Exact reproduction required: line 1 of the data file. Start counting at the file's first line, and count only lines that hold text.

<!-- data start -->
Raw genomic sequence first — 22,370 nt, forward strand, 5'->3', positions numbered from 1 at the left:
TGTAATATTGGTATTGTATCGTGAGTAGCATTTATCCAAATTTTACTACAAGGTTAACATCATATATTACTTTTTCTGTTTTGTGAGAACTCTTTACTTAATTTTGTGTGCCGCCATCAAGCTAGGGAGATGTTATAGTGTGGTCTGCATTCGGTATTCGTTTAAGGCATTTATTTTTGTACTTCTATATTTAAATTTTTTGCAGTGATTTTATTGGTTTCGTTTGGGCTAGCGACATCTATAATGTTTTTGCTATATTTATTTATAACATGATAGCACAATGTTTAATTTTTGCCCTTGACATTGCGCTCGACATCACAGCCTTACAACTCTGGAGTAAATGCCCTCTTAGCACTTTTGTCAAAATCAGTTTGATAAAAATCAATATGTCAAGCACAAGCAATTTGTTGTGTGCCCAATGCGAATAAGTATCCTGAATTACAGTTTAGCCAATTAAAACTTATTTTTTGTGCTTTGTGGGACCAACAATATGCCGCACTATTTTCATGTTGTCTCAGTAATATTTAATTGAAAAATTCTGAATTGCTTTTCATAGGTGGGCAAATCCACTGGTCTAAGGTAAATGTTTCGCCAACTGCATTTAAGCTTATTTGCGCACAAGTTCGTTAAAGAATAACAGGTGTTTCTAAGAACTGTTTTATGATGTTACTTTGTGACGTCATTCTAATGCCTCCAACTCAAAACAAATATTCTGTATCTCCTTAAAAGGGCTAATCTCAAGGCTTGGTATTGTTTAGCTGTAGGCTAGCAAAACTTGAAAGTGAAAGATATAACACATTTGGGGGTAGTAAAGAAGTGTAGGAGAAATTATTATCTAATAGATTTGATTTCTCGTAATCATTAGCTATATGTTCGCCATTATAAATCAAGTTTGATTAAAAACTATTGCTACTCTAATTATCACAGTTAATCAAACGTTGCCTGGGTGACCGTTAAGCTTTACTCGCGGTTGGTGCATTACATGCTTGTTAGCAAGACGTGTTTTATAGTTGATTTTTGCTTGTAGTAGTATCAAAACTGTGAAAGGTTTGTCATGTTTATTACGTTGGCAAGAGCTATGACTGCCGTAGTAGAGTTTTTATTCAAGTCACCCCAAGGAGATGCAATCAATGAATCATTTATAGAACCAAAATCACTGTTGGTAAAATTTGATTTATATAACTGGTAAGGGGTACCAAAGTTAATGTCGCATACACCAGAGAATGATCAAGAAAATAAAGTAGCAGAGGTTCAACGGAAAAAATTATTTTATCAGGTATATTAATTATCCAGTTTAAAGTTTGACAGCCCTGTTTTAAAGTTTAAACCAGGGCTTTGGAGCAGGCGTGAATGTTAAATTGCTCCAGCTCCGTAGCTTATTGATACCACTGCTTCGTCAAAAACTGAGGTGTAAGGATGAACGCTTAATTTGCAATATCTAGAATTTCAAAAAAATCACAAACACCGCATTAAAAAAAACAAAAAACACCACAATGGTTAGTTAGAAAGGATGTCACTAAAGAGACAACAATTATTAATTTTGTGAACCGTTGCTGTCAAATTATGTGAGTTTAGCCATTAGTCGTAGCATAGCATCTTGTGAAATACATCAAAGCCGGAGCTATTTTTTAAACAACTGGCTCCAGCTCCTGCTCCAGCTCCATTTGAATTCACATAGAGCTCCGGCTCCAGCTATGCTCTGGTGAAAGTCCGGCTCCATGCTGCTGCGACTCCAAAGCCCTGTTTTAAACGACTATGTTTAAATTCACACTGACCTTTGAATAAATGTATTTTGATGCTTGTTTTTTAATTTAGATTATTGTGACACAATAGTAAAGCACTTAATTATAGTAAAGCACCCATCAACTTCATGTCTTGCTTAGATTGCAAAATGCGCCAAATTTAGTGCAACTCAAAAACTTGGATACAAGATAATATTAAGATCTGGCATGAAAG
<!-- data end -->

Raw genomic sequence first — 22,370 nt, forward strand, 5'->3', positions numbered from 1 at the left: